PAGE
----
by William Haynes

The City of Franklin is one step closer to legitimizing short-term vacation rentals (STVR) after a recent vote by the Board of Mayor and Aldermen.

The Board voted unanimously to move forward a zoning ordinance, which would add the businesses to the city’s use table. A second measure on the agenda Tuesday, which would add a STVR ordinance to the municipal code, was deferred to the June 9 voting session. City Administrator Eric Stuckey proposed the move, allowing the Board to consider the final zoning and municipal ordinances on the same date.

Currently, STVRs operating in Franklin are outside of their legal authority. The proposed ordinances allow property owners to obtain a business license and pay appropriate taxes for their services, as well as stipulate where the businesses are allowed to operate.

Chris Bridgewater, the Director of Building and Neighborhood Services for the city, said Franklin will not be issuing permits, a process where the city approves or disapproves a business. Once an applicant shows compliance with the safety standards in the ordinance, she can operate as a STVR.

STVRs’ existence was made known to Building and Neighborhood Services when business owners were trying to comply with the city by obtaining a business license. It was then the City realized there was a gap in zoning ordinances. As the measures have moved through the city government, both the business owners and the community at large seem to be on board with the proposals.

“I have not heard anything in opposition,” Bridgewater says. “Not one thing, which is very helpful.”

The zoning ordinance allows for STVR businesses to operate in the same zones as Bed & Breakfasts, which includes most residential areas. The ordinance to amend the municipal code establishes safety protocols, ensuring compliance with state fire marshal requirements.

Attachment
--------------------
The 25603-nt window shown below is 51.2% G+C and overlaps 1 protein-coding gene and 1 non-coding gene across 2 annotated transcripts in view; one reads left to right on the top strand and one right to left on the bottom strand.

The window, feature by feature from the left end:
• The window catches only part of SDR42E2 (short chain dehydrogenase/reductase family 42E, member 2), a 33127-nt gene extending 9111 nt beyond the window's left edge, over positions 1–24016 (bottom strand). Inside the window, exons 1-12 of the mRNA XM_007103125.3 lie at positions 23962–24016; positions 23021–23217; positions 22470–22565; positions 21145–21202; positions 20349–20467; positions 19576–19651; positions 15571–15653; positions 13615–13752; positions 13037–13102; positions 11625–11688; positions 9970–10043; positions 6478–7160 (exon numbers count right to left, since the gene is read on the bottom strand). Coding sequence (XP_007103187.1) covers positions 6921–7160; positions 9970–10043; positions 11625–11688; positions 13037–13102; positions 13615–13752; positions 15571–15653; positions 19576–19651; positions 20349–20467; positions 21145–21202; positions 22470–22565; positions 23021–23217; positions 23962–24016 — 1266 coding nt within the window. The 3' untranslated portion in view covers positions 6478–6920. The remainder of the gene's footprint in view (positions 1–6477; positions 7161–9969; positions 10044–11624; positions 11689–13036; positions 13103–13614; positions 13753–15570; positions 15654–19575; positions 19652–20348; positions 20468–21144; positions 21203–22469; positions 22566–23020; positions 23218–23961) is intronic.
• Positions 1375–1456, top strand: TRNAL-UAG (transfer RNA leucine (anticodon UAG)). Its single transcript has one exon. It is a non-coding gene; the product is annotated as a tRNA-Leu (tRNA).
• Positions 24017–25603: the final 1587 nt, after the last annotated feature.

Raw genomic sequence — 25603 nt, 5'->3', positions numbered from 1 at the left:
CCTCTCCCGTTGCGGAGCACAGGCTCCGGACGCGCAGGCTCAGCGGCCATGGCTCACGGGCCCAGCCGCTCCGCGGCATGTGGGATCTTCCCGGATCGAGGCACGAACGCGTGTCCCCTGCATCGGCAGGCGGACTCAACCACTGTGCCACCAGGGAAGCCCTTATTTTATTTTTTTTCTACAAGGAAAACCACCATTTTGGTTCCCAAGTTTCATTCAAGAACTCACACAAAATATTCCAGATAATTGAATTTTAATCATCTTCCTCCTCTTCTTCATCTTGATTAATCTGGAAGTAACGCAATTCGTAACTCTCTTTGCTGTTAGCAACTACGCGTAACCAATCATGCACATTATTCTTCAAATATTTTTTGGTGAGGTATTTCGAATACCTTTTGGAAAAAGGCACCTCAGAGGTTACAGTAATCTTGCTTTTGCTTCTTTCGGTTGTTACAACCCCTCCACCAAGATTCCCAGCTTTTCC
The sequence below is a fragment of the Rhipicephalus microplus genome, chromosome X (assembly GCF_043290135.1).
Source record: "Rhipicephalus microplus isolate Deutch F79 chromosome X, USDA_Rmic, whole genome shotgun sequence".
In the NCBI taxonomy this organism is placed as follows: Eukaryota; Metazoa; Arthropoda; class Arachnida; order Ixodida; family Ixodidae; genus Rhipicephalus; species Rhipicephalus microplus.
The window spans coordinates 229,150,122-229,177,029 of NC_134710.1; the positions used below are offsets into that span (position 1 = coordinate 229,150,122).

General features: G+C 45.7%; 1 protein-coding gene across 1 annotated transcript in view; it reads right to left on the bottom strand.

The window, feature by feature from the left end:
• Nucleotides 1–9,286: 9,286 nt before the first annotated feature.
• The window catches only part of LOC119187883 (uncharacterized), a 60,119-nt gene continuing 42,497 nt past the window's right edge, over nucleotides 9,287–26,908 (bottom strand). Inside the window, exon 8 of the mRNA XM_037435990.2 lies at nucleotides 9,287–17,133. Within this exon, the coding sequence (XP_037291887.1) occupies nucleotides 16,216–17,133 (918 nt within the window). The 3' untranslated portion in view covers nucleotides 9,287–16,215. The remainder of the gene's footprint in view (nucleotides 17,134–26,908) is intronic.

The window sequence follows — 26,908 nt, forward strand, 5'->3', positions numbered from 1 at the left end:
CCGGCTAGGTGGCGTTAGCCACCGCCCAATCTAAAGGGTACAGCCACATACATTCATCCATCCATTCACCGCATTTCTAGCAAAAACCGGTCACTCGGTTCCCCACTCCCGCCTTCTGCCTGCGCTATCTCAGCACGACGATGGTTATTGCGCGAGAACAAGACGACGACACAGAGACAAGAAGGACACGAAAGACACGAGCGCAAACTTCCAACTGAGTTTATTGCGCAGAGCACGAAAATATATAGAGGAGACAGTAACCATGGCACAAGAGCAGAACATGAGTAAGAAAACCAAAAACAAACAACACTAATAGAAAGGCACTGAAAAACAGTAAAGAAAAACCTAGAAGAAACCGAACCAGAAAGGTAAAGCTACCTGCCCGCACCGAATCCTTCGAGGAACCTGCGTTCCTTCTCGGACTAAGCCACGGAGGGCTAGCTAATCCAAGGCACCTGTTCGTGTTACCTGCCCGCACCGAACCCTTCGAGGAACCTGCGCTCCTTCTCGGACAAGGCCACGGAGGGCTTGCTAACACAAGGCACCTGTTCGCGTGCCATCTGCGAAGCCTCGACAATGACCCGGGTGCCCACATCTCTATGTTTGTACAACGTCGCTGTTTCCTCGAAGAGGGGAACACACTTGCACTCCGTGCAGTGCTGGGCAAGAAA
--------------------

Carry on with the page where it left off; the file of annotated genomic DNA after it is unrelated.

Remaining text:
Homes must have four bedrooms or less, sufficient smoke detectors, and homeowners insurance covering $1 million in liability to qualify as a STVR. Renters staying longer than 21 days cease to be short term, and become regular renters.

Should the Board of Mayor and Aldermen pass the two measures, applications with Building and Neighborhood Services will be available beginning Aug. 1. The businesses will be taxed at the same rate as hotels and other transient lodging.

4th Ward Alderman Margaret Martin questioned during the Board meeting what should be done about current STVRs, before the ordinances go into effect. The Board reached consensus that the current STVRs in operation will be allowed to do so until the new regulations are finalized.

Property owners rent private homes or a room in their home to travelers looking for an alternative to traditional hotels. This type of lodging has recently gained popularity through companies, like Airbnb and Vacation Rentals By Owner (VRBO), that list available rentals online and through apps.

Airbnb boasts $1.15 billion in economic activity to New York City alone, according to a recent press release. With most of that money going to businesses surrounding the host properties, Franklin hopes to encourage this on a smaller scale. Bridgewater says when he first brought it to the Board of Aldermen, they told him, “We’re into tourism. We want to promote this.”

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